If you are experiencing any pain, stiffness, or swelling in your joints for more than 8 to 10 days, it is important to consult your doctor.
You should consult a doctor to make a diagnosis and receive a suitable treatment as soon as possible to relieve your pain and reduce the difficulties you have in your movements.
Your doctor will reassure you about the possible causes of your pain or discomfort and determine if you have osteoarthritis or another condition.
He or she will also guide you in your treatment and the behaviour to adopt to improve your daily life.
If it is osteoarthritis, your doctor will be able to make a diagnosis by evaluating your medical history and conducting a physical examination. Sometimes it will require some additional tests (X-rays, blood test and joint fluid analysis) to confirm the diagnosis, determine the presence or absence of joint damage, or to distinguish between various forms of arthritis.
Although at present, no treatment can cure osteoarthritis completely, managing the condition can reduce pain and stiffness and facilitate movement. You can thus regain a more active life. To achieve this it is, however, essential that you take an active part in the treatment plan prescribed by your doctor.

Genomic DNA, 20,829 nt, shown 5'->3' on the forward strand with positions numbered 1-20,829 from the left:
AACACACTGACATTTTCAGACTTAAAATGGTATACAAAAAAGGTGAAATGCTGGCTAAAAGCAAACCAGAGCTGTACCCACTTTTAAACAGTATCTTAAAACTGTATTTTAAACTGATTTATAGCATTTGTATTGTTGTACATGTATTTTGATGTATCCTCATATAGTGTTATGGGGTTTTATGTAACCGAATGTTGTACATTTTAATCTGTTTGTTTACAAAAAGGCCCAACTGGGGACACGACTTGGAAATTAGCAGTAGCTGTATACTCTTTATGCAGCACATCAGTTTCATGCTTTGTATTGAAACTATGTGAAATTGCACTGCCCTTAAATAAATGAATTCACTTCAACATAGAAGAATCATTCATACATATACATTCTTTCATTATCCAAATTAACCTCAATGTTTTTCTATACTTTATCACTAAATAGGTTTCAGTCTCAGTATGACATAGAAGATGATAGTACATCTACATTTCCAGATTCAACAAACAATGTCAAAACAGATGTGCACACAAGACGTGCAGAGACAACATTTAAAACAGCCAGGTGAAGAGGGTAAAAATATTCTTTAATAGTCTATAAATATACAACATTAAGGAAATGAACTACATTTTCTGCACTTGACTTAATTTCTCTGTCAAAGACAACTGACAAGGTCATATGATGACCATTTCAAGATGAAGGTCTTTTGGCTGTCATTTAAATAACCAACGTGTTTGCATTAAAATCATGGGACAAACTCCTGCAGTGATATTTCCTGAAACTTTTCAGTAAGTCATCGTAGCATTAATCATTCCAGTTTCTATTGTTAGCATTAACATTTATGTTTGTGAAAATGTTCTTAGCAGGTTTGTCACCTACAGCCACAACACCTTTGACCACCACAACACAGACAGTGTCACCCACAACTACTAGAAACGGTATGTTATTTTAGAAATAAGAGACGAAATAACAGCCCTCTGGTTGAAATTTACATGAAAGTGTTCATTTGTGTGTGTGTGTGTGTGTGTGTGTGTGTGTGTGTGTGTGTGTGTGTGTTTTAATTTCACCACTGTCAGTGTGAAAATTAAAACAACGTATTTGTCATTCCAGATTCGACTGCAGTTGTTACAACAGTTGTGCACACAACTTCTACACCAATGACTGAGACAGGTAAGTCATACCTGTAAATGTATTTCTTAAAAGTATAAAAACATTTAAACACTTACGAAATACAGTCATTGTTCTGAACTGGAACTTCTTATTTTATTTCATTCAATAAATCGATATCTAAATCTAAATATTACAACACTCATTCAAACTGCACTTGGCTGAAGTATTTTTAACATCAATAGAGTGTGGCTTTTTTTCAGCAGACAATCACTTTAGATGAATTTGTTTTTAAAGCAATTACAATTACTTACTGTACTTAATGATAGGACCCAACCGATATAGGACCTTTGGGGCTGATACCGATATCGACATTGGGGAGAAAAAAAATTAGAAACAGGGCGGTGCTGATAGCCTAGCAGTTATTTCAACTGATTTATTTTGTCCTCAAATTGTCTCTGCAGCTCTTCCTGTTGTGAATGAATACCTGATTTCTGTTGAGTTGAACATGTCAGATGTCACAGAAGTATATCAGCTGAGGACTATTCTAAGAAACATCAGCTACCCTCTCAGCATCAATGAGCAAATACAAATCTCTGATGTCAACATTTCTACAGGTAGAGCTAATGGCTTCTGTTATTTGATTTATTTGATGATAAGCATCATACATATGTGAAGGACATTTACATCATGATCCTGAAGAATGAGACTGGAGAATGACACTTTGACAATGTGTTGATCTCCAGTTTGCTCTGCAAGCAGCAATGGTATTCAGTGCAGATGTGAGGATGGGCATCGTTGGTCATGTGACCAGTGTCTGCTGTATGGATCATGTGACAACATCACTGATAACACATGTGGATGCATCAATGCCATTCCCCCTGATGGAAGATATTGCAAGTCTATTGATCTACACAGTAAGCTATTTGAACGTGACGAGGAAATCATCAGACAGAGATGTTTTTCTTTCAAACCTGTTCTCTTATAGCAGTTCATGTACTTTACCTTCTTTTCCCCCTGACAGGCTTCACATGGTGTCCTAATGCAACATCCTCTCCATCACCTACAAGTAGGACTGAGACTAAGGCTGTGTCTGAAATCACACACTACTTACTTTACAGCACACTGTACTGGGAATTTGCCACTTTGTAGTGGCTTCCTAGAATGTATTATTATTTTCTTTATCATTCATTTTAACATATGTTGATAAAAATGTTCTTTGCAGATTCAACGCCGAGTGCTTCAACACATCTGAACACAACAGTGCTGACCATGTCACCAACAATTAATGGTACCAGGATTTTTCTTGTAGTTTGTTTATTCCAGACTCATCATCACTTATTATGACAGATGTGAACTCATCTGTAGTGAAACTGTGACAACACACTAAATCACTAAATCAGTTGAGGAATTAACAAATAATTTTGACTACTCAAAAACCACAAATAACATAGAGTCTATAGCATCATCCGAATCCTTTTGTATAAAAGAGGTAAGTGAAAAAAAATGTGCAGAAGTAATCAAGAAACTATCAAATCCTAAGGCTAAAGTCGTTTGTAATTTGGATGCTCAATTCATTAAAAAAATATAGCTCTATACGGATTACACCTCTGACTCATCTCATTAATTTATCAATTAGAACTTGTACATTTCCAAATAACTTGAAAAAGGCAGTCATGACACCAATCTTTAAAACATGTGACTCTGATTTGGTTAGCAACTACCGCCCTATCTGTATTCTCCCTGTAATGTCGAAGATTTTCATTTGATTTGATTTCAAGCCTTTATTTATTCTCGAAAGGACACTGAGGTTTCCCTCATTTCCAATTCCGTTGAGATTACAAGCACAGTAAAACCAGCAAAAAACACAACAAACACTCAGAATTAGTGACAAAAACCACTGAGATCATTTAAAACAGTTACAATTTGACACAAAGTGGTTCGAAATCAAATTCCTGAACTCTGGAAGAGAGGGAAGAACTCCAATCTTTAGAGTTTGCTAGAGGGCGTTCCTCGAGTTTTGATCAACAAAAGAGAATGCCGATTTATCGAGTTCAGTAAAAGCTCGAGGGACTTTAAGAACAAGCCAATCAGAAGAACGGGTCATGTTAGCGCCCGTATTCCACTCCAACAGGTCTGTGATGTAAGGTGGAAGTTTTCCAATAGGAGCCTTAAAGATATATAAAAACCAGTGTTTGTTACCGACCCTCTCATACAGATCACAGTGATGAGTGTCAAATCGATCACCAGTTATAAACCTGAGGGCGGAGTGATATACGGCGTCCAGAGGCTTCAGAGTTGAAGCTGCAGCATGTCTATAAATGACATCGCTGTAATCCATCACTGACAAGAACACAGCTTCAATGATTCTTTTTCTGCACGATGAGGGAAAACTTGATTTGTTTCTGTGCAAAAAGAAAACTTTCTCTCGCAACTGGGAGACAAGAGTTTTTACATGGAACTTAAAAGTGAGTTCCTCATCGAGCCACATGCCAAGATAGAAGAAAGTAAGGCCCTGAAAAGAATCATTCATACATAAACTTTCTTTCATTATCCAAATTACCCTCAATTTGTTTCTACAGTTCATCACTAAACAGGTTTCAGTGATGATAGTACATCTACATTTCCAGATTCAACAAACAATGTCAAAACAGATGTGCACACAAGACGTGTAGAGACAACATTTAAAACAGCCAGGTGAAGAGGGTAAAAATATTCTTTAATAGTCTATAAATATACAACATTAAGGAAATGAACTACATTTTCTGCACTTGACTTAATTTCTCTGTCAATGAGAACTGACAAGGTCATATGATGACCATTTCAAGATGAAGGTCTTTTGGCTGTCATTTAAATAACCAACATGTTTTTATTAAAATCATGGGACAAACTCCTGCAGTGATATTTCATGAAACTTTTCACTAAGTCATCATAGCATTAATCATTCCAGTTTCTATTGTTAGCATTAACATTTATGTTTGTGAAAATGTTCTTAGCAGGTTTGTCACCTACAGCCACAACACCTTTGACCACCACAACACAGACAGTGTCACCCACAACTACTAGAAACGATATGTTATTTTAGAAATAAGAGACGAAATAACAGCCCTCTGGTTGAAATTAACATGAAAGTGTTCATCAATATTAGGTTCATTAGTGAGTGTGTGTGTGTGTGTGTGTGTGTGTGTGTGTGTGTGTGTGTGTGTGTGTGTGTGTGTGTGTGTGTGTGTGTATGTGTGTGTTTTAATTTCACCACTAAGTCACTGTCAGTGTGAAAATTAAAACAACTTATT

Your GP, general practitioner knows you and is best placed to organise your care. Indeed, a general practitioner considers the patient as a whole and the affection from which he or she suffers as the result of physiological, human and environmental factors. Hence, he or she has a special relationship with each patient.
The rheumatologist is the specialist for pain and diseases of bones, joints, muscles and tendons. He or she is one of the privileged specialists your general practitioner calls upon for further tests, draining a joint effusion, or establishing an appropriate treatment.
If necessary, he or she will refer you to another health professional (radiologist, physiotherapist, etc.).